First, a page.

There is no requirement for initial laboratory testing or ongoing laboratory monitoring for patients taking Dupixent.
Dupixent comes in two doses (200 mg and 300 mg), each as a pre-filled syringe, and the dose is weight-based (<60 kilograms [kgs] or >60 kgs) in adolescents with atopic dermatitis. Dupixent is intended for injection under the skin (subcutaneous injection) and is given every other week following an initial dose (400 mg and 600 mg, respectively). Dupixent can be given in a clinic or at home by self-administration after training by a healthcare professional.
This approval in the EU expands the indication for Dupixent, which is approved for use in adults with moderate-to-severe atopic dermatitis who are candidates for systemic therapy. It is also approved in the EU for adults and adolescents 12 years and older as an add-on maintenance treatment for severe asthma with type 2 inflammation characterized by raised blood eosinophils and/or raised fractional exhaled nitric oxide (FeNO), who are inadequately controlled with high dose inhaled corticosteroid (ICS) plus another medicinal product for maintenance treatment.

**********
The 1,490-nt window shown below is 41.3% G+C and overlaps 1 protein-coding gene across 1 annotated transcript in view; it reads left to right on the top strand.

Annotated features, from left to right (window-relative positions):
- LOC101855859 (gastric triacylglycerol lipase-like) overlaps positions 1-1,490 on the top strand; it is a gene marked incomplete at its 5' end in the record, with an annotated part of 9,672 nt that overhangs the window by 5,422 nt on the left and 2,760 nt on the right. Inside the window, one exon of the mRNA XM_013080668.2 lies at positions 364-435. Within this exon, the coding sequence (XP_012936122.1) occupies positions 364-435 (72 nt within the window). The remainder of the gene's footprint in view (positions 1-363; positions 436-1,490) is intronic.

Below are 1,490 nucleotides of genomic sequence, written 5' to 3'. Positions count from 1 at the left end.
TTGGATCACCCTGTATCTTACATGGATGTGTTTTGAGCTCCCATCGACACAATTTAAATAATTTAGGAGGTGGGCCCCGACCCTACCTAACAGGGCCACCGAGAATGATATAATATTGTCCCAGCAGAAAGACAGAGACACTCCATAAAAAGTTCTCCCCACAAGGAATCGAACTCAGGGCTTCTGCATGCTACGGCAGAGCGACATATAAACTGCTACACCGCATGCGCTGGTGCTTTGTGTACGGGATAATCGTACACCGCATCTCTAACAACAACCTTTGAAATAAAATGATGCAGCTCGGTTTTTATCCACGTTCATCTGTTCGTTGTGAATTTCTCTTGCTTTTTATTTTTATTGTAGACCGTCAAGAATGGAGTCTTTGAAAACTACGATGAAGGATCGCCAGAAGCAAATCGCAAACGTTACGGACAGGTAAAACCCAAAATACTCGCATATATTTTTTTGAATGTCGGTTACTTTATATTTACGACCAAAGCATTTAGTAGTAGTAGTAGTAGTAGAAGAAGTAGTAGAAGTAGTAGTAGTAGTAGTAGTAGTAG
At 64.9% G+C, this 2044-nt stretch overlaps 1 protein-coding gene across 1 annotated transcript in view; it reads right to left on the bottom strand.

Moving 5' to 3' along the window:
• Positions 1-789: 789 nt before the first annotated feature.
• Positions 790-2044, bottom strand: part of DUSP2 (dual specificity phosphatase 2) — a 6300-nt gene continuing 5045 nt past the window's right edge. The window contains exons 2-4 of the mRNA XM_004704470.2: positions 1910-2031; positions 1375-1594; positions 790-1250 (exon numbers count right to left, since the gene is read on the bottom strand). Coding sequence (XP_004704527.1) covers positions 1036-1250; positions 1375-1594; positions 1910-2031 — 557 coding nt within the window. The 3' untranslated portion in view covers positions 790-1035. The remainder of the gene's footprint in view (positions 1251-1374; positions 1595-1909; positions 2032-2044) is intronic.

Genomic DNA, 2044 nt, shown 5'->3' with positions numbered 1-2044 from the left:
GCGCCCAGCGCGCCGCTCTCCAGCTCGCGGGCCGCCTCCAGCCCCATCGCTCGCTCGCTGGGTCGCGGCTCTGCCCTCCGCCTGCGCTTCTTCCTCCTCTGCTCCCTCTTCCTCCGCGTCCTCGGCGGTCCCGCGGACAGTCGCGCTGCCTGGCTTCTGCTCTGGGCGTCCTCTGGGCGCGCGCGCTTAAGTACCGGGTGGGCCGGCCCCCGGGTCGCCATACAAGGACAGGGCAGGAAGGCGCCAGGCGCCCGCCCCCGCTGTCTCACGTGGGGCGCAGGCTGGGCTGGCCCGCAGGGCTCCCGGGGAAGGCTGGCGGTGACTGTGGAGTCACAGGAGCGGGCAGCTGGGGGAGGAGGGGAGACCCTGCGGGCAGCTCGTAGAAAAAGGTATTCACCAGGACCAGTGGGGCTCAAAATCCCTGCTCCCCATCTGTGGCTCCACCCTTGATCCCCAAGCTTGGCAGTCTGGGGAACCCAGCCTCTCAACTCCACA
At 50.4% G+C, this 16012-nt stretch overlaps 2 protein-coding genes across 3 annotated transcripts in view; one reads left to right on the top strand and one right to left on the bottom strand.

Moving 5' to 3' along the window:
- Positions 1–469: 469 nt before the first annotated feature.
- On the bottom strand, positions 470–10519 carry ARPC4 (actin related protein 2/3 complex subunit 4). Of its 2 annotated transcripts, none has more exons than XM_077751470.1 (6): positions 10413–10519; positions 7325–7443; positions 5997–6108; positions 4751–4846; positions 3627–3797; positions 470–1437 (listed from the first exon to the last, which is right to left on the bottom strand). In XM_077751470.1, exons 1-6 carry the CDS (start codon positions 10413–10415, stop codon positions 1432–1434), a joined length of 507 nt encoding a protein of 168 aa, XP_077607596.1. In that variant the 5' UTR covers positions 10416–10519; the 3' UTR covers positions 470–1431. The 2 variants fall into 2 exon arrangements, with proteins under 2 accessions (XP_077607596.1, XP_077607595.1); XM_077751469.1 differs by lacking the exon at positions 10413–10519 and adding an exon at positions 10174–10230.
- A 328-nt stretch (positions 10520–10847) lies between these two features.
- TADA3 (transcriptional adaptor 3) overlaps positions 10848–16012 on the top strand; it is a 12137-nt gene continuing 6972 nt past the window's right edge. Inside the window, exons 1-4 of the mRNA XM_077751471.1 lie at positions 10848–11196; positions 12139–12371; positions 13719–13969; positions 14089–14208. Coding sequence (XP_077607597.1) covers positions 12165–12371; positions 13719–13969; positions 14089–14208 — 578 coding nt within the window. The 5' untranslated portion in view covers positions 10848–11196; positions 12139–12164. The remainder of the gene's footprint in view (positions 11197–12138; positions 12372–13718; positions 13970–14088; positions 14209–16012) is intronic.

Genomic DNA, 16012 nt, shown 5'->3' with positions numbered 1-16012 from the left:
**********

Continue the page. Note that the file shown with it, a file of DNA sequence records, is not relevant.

Outside of the EU, Dupixent is approved for use in specific patients with moderate-to-severe atopic dermatitis and certain patients with asthma in a number of other countries around the world, including the U.S. and Japan. Dupixent is also approved in the U.S. for use with other medicines to treat CRSwNP in adults whose disease is not controlled and is currently under regulatory review for patients with CRSwNP in the EU.
Dupilumab is being jointly developed by Sanofi and Regeneron under a global collaboration agreement.
Dupilumab Development Program
In addition to the currently approved indications, Sanofi and Regeneron are also studying dupilumab in a broad range of clinical development programs for diseases driven by allergic and other type 2 inflammation, including pediatric asthma and atopic dermatitis (6 to 11 years of age, Phase 3), pediatric atopic dermatitis (6 months to 5 years of age, Phase 2/3), eosinophilic esophagitis (Phase 2/3), chronic obstructive pulmonary disease (Phase 3) and food and environmental allergies (Phase 2). Dupilumab is also being studied in combination with REGN3500 (SAR440340), which targets IL-33. These potential uses are investigational and the safety and efficacy have not been evaluated by any regulatory authority.